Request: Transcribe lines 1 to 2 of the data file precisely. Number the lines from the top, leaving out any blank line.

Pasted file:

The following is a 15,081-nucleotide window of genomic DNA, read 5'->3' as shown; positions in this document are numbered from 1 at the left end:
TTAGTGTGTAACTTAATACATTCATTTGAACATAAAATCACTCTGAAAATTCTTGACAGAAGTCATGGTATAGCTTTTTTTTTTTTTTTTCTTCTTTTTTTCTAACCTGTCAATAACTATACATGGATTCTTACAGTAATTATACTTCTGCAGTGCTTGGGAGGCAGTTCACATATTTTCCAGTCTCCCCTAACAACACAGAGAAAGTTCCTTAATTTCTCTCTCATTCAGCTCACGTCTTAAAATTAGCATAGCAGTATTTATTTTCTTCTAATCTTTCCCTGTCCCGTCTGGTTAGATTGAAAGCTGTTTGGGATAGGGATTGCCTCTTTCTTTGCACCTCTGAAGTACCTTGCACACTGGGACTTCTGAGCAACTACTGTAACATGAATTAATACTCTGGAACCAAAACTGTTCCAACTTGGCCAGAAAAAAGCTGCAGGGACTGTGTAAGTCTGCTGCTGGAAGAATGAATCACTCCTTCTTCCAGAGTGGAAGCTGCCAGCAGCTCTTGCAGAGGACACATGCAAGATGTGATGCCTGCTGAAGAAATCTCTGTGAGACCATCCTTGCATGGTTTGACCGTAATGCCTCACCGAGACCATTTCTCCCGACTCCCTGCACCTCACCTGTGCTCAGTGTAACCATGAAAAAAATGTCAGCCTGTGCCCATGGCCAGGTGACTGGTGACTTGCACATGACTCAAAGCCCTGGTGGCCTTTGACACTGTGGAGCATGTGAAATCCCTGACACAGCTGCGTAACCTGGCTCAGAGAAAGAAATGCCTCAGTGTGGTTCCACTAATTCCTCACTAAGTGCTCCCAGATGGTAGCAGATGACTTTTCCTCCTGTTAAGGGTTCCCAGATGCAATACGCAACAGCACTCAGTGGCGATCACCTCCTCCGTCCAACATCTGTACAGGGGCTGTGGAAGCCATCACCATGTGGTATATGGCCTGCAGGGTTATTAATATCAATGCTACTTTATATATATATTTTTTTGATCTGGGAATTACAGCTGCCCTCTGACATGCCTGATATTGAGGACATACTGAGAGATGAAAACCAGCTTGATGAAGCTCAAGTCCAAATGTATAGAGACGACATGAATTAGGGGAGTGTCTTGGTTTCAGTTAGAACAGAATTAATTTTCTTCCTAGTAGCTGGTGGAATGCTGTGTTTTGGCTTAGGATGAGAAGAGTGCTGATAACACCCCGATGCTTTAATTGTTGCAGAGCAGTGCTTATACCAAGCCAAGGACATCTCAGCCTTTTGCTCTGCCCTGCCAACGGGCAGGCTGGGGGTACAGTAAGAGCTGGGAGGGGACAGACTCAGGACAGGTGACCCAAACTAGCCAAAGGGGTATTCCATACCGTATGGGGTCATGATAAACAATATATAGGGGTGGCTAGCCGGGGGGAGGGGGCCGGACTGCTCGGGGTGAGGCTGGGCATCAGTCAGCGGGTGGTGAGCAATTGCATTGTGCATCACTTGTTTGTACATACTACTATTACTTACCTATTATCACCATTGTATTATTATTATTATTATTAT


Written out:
The following is a 15,081-nucleotide window of genomic DNA, read 5'->3' as shown; positions in this document are numbered from 1 at the left end:
TTAGTGTGTAACTTAATACATTCATTTGAACATAAAATCACTCTGAAAATTCTTGACAGAAGTCATGGTATAGCTTTTTTTTTTTTTTTTCTTCTTTTTTTCTAACCTGTCAATAACTATACATGGATTCTTACAGTAATTATACTTCTGCAGTGCTTGGGAGGCAGTTCACATATTTTCCAGTCTCCCCTAACAACACAGAGAAAGTTCCTTAATTTCTCTCTCATTCAGCTCACGTCTTAAAATTAGCATAGCAGTATTTATTTTCTTCTAATCTTTCCCTGTCCCGTCTGGTTAGATTGAAAGCTGTTTGGGATAGGGATTGCCTCTTTCTTTGCACCTCTGAAGTACCTTGCACACTGGGACTTCTGAGCAACTACTGTAACATGAATTAATACTCTGGAACCAAAACTGTTCCAACTTGGCCAGAAAAAAGCTGCAGGGACTGTGTAAGTCTGCTGCTGGAAGAATGAATCACTCCTTCTTCCAGAGTGGAAGCTGCCAGCAGCTCTTGCAGAGGACACATGCAAGATGTGATGCCTGCTGAAGAAATCTCTGTGAGACCATCCTTGCATGGTTTGACCGTAATGCCTCACCGAGACCATTTCTCCCGACTCCCTGCACCTCACCTGTGCTCAGTGTAACCATGAAAAAAATGTCAGCCTGTGCCCATGGCCAGGTGACTGGTGACTTGCACATGACTCAAAGCCCTGGTGGCCTTTGACACTGTGGAGCATGTGAAATCCCTGACACAGCTGCGTAACCTGGCTCAGAGAAAGAAATGCCTCAGTGTGGTTCCACTAATTCCTCACTAAGTGCTCCCAGATGGTAGCAGATGACTTTTCCTCCTGTTAAGGGTTCCCAGATGCAATACGCAACAGCACTCAGTGGCGATCACCTCCTCCGTCCAACATCTGTACAGGGGCTGTGGAAGCCATCACCATGTGGTATATGGCCTGCAGGGTTATTAATATCAATGCTACTTTATATATATATTTTTTTGATCTGGGAATTACAGCTGCCCTCTGACATGCCTGATATTGAGGACATACTGAGAGATGAAAACCAGCTTGATGAAGCTCAAGTCCAAATGTATAGAGACGACATGAATTAGGGGAGTGTCTTGGTTTCAGTTAGAACAGAATTAATTTTCTTCCTAGTAGCTGGTGGAATGCTGTGTTTTGGCTTAGGATGAGAAGAGTGCTGATAACACCCCGATGCTTTAATTGTTGCAGAGCAGTGCTTATACCAAGCCAAGGACATCTCAGCCTTTTGCTCTGCCCTGCCAACGGGCAGGCTGGGGGTACAGTAAGAGCTGGGAGGGGACAGACTCAGGACAGGTGACCCAAACTAGCCAAAGGGGTATTCCATACCGTATGGGGTCATGATAAACAATATATAGGGGTGGCTAGCCGGGGGGAGGGGGCCGGACTGCTCGGGGTGAGGCTGGGCATCAGTCAGCGGGTGGTGAGCAATTGCATTGTGCATCACTTGTTTGTACATACTACTATTACTTACCTATTATCACCATTGTATTATTATTATTATTATTAT